For example the “Sky City” project above proposes to give inhabitants an oasis in the sky, above the pollution and buzz of the city, using the metaphor of the Lotus flower which can grow into a beautiful blossom above dirty water.

The lotus shaped design (while beautiful and an inspiring contrast against the square grey buildings below) is purely a visual gesture. If those towers were simple unadorned poles and platforms, the function of this design would be unaltered, rendering the lotus shape and form as decorative only.

As for the metaphor of the flowering blossom above dirty water, there are some social and environmental aspects which just don’t sit right with me about that. Are we going to great lengths here to elevate ourselves above the problems we’ve created rather than remediating them? creating exclusive oases for small groups of people?

Sky-City-2-550x309

Architectural Biomimicry is a complex and multi-dimensional form of design, which goes beyond putting an organic shape or natural metaphor onto an inherently unsustainable building. A Biomimetic built environment should function successfully for both human and ecosystem health and happiness.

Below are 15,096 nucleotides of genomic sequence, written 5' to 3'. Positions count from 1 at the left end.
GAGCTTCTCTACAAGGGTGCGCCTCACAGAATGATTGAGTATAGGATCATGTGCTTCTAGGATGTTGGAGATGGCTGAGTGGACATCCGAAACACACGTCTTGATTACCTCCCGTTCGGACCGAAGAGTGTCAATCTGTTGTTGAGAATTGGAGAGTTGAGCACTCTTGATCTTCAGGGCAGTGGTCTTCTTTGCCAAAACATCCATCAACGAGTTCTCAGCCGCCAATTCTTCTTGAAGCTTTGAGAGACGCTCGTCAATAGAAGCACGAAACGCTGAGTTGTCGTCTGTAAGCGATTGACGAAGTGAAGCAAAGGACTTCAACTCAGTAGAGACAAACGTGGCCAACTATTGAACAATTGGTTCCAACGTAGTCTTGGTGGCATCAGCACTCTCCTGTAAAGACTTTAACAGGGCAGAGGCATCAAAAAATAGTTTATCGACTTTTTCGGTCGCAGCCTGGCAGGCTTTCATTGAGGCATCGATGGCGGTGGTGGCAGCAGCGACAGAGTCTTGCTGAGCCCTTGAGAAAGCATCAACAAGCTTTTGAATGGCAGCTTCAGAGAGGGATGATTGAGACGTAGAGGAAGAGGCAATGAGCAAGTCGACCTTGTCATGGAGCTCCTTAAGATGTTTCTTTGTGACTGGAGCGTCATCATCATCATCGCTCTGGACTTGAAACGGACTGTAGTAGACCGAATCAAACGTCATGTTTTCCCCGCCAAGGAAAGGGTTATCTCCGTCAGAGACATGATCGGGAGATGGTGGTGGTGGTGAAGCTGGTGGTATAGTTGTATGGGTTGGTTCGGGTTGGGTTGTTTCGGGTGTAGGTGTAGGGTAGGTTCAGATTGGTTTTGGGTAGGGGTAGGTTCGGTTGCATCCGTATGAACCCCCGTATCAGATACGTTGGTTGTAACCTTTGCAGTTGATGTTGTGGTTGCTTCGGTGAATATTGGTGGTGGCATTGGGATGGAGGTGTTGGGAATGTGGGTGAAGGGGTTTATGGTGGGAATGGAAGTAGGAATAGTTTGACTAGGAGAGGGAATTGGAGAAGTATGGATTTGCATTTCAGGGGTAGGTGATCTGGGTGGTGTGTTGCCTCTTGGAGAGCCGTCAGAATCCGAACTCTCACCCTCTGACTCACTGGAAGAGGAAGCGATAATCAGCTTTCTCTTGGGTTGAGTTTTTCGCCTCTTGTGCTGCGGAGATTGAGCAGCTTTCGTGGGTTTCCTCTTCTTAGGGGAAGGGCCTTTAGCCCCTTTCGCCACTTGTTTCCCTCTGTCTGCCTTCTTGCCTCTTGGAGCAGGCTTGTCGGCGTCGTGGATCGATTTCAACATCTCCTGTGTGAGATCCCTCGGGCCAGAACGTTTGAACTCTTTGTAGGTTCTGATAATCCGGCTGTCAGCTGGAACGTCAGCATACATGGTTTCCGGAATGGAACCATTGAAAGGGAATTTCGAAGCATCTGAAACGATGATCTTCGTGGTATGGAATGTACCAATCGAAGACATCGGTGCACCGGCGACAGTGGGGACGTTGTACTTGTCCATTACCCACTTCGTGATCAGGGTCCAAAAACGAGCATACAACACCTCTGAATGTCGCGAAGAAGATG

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Biomimicry Basics

What is Biomimicry? The word it’s self comes from the greek words ‘bios’ meaning life, and ‘mimesis’ meaning to imitate, and basically it means design or invention inspired by nature. It’s a concept with a very long history in human inspiration and invention (although not directly known by this term) Leonardo DaVinci was one of the first ‘biomimics’ inspired by the flight of birds when developing his flying machine prototypes, acknowledging that:

“the genius of man may make various inventions…. But it will never discover a more beautiful, more economical, or more direct one than natures”¹

- photo by nhanusek

The studies of the Wright Brothers are also famous examples of early Biomimicry, they observed the flight of vultures and pigeons to learn the nuances of drag and lift, which helped produce the first flight of modern aircraft in 1903. As scientific knowledge and technology have developed rapidly over the past 100 years, so has the ability to see,  understand and learn from the natural world in a deeper way.